IMPRESS

Written by Admin on . Posted in Projects

IMPRoved food safety monitoring through Enhanced imaging nanoplaSmonicS Marie Curie FP7, Industry Academia Partenership and Pathways.

3 years budget 1.5 Mln Euros

Coordinator: Dr. Willem Haasnoot, Rikilt, Dutch Institute and Reference Laboratory for food safety.

Site: http://www.foodimpressor.eu/en/foodimpressor.htm

Summary of the Project

The objective of the IMPRESS project is to develop an affordable, portable, multiplexing and flexible Surface Plasmon Resonance (SPR) biosensor device (the INPX), based on Plasmore’s nanotechnology expertise, to obtain a fast impression of the quality and safety of food. Affordable: the system will be affordable for any small or medium enterprise or even private user, which is producing or distributing or consuming food in any country or region of the world.

Portable: the system will be easy-to-use in any environment and must work outside any specialized laboratory.

Multiplexed: the system will be able to measure the concentration of many contaminants in a single sample of food and within a single measurement.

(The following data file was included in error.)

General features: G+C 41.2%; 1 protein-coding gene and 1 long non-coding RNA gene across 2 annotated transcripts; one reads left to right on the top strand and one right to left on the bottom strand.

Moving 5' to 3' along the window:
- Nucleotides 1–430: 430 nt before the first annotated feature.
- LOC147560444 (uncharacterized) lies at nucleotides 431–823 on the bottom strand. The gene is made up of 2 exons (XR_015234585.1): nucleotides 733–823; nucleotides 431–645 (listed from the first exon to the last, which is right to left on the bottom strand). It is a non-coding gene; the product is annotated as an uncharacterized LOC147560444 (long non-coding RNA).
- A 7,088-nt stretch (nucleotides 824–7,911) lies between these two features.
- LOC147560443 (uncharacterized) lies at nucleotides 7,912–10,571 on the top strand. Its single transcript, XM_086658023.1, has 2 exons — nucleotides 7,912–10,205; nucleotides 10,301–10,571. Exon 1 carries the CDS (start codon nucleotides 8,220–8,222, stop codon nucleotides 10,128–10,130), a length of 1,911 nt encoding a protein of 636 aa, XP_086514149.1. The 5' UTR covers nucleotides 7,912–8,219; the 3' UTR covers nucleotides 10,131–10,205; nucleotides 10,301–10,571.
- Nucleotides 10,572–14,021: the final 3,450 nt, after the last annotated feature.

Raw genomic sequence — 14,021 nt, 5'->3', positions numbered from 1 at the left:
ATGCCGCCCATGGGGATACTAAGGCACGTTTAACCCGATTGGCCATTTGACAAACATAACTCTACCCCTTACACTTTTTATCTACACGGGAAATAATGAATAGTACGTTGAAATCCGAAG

Flexible: the system is designed to develop assays according to the wishes of the future users (customized).

Fast: measurements are done in minutes and the sample-to-result time will be around 30 minutes. This will allow the real time monitoring of the quality of food. This system will be constituted by two fundamental elements:

1) A disposable biochip customized for the detection of a set of parameters of the quality of the food (e.g. the detection of a set of allergens, toxins and/or antibiotics) and

2) an electronic reading system enabling the dispensing and the analytical screening of the food sample and the electronic evaluation, storage and communication of the results. Such a system will have a huge impact in the food monitoring protocols and will significantly contribute to the spreading of alternative, fast and reliable analytical methods for food safety control.

This will help: – industries and distributors to provide safer and healthier food products, – public regulatory bodies to improve the quality of the food control tests while reducing the assay costs, – end-users and small distributors to verify the quality of their everyday food products.